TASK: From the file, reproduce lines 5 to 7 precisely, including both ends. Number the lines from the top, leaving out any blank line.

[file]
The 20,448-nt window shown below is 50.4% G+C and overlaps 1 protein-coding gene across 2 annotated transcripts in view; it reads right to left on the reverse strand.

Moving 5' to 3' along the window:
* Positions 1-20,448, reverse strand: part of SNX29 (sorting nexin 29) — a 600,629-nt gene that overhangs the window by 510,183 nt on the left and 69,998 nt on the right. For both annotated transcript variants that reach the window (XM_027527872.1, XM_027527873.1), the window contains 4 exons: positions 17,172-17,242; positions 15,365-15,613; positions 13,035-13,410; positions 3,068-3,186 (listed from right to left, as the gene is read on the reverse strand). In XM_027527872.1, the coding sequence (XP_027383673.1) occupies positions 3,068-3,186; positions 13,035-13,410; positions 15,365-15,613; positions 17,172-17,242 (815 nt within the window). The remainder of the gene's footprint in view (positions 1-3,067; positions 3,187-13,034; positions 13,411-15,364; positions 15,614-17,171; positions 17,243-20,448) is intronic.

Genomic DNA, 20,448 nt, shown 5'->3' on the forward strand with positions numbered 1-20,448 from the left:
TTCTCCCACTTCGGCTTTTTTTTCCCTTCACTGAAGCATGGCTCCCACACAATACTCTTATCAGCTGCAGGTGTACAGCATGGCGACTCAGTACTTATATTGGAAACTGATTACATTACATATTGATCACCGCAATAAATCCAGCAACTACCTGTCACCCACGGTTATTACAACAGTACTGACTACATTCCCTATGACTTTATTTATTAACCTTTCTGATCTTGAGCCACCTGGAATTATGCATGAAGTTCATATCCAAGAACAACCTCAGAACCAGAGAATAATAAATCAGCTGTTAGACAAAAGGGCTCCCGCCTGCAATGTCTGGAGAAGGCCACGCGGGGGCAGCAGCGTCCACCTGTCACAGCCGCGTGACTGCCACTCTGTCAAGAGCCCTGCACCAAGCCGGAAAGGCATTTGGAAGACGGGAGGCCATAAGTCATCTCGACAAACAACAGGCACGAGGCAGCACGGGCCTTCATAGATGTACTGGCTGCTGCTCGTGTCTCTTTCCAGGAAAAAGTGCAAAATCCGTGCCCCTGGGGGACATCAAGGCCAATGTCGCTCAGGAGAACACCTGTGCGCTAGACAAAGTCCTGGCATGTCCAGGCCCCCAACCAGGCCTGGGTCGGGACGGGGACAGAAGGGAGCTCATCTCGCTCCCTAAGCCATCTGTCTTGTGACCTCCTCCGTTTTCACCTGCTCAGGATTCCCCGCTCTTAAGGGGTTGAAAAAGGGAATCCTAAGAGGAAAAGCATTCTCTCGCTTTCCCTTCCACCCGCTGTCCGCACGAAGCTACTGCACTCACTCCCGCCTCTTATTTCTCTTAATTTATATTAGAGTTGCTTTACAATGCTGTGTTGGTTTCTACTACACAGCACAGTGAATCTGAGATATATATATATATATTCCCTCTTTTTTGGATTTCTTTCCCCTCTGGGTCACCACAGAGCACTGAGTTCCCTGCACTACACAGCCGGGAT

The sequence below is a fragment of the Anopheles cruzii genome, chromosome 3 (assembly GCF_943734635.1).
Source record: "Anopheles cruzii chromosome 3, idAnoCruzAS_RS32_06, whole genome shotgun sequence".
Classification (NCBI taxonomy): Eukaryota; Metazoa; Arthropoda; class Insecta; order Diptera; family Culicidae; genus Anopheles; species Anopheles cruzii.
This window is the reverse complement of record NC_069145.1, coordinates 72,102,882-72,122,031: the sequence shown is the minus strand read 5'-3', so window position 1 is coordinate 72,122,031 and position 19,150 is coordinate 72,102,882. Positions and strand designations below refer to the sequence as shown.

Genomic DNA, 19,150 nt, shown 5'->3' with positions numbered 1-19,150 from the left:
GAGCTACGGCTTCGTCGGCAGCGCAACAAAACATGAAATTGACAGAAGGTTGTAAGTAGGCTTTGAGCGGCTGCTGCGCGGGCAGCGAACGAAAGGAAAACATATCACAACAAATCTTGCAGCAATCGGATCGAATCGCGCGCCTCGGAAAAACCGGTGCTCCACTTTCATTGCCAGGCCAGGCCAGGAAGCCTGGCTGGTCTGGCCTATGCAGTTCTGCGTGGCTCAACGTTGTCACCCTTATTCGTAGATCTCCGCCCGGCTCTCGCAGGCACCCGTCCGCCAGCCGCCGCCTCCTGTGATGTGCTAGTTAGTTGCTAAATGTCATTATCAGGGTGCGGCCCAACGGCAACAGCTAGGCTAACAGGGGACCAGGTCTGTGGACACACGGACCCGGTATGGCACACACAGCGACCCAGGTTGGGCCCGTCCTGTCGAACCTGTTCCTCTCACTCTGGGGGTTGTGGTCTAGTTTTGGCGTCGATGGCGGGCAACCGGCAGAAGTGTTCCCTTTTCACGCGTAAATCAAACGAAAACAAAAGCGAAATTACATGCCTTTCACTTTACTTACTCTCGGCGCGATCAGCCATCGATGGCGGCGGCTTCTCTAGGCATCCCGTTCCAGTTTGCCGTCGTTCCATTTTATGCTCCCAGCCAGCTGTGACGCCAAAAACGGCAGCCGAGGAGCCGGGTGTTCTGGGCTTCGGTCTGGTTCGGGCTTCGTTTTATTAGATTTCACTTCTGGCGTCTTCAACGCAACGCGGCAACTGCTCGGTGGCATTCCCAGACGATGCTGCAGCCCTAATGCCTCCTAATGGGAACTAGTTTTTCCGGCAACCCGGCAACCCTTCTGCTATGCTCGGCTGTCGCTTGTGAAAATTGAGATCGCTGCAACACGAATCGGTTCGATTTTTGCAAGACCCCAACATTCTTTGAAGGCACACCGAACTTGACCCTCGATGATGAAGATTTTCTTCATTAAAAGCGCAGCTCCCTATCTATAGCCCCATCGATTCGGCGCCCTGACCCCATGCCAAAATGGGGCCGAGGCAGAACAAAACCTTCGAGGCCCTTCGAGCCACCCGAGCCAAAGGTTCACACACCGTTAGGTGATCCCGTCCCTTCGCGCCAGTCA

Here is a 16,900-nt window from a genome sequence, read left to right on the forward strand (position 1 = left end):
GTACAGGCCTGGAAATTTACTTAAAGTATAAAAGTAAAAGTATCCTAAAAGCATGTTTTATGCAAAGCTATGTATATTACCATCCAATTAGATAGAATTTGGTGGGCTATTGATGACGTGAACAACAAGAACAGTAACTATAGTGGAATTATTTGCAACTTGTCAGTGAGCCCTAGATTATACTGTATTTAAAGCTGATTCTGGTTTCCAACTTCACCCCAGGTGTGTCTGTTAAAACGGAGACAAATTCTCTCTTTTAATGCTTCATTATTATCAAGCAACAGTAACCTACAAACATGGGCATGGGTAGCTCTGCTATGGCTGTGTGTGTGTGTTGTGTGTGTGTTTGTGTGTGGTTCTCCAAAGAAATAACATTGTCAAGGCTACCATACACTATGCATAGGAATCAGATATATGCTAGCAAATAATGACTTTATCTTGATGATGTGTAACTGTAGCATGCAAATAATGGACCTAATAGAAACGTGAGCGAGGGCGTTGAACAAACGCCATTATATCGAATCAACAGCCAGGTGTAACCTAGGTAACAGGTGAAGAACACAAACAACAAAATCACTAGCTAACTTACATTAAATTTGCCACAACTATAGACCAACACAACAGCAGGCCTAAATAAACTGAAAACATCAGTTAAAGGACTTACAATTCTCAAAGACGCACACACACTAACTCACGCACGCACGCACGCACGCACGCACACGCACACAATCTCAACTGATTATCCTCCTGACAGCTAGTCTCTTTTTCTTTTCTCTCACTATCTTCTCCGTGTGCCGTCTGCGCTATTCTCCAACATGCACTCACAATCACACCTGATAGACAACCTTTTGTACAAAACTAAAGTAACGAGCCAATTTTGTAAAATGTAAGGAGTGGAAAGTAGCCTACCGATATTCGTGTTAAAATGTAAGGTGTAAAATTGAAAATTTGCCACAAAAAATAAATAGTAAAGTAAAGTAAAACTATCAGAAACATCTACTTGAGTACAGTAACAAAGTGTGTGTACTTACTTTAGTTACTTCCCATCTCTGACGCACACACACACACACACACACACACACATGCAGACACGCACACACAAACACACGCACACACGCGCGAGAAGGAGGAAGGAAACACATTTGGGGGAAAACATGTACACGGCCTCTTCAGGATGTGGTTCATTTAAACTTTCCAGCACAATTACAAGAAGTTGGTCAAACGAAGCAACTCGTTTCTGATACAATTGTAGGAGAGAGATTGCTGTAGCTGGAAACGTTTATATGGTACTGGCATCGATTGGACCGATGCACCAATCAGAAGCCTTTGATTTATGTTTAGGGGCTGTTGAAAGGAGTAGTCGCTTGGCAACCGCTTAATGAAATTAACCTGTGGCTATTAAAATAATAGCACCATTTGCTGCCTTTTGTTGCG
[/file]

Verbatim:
TTCTCCCACTTCGGCTTTTTTTTCCCTTCACTGAAGCATGGCTCCCACACAATACTCTTATCAGCTGCAGGTGTACAGCATGGCGACTCAGTACTTATATTGGAAACTGATTACATTACATATTGATCACCGCAATAAATCCAGCAACTACCTGTCACCCACGGTTATTACAACAGTACTGACTACATTCCCTATGACTTTATTTATTAACCTTTCTGATCTTGAGCCACCTGGAATTATGCATGAAGTTCATATCCAAGAACAACCTCAGAACCAGAGAATAATAAATCAGCTGTTAGACAAAAGGGCTCCCGCCTGCAATGTCTGGAGAAGGCCACGCGGGGGCAGCAGCGTCCACCTGTCACAGCCGCGTGACTGCCACTCTGTCAAGAGCCCTGCACCAAGCCGGAAAGGCATTTGGAAGACGGGAGGCCATAAGTCATCTCGACAAACAACAGGCACGAGGCAGCACGGGCCTTCATAGATGTACTGGCTGCTGCTCGTGTCTCTTTCCAGGAAAAAGTGCAAAATCCGTGCCCCTGGGGGACATCAAGGCCAATGTCGCTCAGGAGAACACCTGTGCGCTAGACAAAGTCCTGGCATGTCCAGGCCCCCAACCAGGCCTGGGTCGGGACGGGGACAGAAGGGAGCTCATCTCGCTCCCTAAGCCATCTGTCTTGTGACCTCCTCCGTTTTCACCTGCTCAGGATTCCCCGCTCTTAAGGGGTTGAAAAAGGGAATCCTAAGAGGAAAAGCATTCTCTCGCTTTCCCTTCCACCCGCTGTCCGCACGAAGCTACTGCACTCACTCCCGCCTCTTATTTCTCTTAATTTATATTAGAGTTGCTTTACAATGCTGTGTTGGTTTCTACTACACAGCACAGTGAATCTGAGATATATATATATATATTCCCTCTTTTTTGGATTTCTTTCCCCTCTGGGTCACCACAGAGCACTGAGTTCCCTGCACTACACAGCCGGGAT

The sequence below is a fragment of the Anopheles cruzii genome, chromosome 3 (assembly GCF_943734635.1).
Source record: "Anopheles cruzii chromosome 3, idAnoCruzAS_RS32_06, whole genome shotgun sequence".